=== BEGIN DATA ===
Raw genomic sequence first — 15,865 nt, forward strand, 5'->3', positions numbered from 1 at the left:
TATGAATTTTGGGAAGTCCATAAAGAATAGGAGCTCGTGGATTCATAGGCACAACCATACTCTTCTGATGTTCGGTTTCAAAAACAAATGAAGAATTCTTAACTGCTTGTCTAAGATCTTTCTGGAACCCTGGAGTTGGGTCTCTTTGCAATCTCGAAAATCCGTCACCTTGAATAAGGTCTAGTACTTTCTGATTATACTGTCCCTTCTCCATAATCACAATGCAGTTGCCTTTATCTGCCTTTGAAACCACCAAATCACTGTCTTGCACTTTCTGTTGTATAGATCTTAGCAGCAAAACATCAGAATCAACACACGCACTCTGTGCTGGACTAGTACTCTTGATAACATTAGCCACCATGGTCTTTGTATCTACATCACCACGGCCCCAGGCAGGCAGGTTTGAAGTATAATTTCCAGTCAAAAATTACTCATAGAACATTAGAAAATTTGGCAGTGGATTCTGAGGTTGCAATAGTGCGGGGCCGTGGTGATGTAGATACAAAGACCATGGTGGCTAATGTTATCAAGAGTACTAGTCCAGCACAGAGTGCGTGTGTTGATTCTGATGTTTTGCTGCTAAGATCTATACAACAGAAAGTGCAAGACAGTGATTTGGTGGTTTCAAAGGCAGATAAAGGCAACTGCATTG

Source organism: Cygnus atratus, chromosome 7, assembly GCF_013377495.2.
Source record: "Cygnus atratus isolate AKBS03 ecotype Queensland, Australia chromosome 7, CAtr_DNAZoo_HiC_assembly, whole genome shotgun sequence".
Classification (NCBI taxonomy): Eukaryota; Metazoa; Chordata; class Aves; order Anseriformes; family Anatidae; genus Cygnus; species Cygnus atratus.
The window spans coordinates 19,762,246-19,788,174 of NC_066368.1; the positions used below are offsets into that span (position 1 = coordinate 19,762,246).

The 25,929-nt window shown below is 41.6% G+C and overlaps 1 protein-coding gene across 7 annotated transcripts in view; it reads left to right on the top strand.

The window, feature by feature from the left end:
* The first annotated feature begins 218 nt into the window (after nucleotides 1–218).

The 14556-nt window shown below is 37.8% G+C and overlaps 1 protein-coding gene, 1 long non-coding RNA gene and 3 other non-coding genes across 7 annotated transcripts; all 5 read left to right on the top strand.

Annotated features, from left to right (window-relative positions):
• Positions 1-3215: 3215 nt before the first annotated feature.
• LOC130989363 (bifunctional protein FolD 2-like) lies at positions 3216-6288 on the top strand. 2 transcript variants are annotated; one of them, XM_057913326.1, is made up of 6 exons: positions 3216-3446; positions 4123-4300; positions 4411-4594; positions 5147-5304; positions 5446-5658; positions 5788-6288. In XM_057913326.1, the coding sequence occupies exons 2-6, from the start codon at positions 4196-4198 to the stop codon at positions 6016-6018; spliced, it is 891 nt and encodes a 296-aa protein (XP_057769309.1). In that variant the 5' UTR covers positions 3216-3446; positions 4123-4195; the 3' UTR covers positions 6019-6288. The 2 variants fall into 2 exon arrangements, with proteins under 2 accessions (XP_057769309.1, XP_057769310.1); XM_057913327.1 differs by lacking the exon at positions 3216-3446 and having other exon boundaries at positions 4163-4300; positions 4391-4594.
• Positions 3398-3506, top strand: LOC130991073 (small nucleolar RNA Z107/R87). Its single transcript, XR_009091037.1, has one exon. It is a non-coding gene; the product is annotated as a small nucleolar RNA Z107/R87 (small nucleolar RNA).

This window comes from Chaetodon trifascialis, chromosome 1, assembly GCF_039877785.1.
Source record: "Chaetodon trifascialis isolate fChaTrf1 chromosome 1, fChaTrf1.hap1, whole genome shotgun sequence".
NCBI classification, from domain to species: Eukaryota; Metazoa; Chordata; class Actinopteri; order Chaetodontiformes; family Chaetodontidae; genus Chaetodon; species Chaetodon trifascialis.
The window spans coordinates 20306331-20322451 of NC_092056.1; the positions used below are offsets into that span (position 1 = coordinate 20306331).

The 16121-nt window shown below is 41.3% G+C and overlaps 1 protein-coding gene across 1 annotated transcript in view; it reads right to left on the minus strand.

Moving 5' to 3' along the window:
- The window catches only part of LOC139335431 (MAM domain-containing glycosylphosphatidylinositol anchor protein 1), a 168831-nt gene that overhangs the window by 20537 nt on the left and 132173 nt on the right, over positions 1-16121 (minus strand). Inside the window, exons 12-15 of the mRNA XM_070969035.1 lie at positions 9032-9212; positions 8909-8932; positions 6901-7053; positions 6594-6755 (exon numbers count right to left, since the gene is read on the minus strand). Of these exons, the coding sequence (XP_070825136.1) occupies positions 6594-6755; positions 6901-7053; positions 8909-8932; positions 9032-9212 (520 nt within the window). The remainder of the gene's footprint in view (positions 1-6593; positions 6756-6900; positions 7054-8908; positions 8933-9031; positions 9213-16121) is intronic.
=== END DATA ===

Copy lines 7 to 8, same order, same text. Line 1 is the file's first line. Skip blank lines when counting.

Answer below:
The 25,929-nt window shown below is 41.6% G+C and overlaps 1 protein-coding gene across 7 annotated transcripts in view; it reads left to right on the top strand.

The window, feature by feature from the left end: